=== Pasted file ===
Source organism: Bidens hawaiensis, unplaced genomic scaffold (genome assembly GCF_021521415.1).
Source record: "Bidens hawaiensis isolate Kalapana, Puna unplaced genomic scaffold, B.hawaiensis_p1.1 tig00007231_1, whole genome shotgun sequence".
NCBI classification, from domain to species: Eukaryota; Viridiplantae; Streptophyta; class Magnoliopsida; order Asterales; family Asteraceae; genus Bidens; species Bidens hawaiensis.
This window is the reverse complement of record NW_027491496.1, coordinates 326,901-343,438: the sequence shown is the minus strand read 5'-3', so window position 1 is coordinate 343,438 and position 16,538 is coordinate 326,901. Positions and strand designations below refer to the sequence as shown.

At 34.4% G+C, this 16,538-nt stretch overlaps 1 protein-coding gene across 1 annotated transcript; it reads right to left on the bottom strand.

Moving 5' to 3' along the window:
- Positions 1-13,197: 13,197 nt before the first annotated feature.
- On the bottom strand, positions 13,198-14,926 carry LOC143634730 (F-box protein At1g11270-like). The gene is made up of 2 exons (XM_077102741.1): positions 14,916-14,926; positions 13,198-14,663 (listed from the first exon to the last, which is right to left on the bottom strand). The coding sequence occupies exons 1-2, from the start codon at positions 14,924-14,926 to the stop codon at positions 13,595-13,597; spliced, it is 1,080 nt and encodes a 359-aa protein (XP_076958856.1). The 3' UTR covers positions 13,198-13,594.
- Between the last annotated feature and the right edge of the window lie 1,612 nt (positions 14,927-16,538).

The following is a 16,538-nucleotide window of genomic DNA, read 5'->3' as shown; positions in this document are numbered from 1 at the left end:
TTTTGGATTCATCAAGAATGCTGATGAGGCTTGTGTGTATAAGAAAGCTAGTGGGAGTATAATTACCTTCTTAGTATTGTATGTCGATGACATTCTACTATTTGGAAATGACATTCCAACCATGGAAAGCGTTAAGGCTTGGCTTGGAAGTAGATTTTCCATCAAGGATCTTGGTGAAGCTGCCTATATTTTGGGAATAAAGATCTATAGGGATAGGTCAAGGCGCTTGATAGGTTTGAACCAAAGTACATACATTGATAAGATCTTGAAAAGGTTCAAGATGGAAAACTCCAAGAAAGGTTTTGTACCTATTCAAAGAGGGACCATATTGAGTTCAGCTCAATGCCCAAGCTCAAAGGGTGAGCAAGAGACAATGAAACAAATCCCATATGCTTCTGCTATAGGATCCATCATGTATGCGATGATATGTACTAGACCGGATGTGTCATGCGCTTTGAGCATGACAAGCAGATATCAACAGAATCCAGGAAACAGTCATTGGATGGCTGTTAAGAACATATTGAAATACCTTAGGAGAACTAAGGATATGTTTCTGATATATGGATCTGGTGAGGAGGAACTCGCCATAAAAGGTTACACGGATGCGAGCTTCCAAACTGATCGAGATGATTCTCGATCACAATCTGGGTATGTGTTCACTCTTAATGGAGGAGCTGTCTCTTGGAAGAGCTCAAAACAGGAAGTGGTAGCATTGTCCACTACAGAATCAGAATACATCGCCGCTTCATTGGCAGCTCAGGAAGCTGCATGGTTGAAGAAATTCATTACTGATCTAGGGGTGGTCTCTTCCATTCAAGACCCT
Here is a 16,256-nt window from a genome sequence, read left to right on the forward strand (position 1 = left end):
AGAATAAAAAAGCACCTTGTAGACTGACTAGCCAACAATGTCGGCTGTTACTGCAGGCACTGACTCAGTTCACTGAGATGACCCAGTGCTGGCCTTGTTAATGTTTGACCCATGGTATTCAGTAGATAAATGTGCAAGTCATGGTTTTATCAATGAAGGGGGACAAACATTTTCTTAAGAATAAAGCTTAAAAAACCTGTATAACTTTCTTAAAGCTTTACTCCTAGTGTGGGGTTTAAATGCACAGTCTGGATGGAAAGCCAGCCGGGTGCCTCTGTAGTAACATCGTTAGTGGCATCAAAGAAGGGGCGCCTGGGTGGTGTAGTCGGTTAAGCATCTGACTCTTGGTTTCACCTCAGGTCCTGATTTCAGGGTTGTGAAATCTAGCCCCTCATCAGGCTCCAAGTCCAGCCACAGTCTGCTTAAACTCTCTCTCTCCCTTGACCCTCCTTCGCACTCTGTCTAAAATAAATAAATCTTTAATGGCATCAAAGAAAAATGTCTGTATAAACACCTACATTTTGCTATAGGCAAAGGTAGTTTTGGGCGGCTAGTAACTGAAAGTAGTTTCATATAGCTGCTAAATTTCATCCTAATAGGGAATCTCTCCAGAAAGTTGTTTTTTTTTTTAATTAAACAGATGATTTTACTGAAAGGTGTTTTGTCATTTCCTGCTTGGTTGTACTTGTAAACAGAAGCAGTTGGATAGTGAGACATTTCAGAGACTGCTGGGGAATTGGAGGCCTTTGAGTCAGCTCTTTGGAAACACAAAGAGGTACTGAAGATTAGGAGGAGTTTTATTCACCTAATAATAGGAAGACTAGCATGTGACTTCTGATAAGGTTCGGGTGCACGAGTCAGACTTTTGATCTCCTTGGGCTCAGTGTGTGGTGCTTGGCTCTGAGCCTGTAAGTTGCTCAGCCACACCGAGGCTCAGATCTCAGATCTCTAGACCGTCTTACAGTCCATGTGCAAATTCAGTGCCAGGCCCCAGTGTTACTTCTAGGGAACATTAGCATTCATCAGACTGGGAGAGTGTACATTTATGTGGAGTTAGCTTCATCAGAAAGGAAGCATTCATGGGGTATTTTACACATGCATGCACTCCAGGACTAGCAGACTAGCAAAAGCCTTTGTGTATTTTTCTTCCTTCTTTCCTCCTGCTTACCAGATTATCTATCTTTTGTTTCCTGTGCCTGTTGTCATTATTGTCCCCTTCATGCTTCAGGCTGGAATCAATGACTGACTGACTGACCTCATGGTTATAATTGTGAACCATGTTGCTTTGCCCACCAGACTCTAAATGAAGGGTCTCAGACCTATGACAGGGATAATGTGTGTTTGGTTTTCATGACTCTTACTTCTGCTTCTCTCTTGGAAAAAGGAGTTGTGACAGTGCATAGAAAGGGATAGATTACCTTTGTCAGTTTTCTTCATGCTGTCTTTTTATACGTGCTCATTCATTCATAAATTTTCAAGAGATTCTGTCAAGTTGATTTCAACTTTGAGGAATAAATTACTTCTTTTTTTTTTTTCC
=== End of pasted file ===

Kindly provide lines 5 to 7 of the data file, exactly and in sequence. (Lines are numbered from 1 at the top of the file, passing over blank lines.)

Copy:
At 34.4% G+C, this 16,538-nt stretch overlaps 1 protein-coding gene across 1 annotated transcript; it reads right to left on the bottom strand.

Moving 5' to 3' along the window:
- Positions 1-13,197: 13,197 nt before the first annotated feature.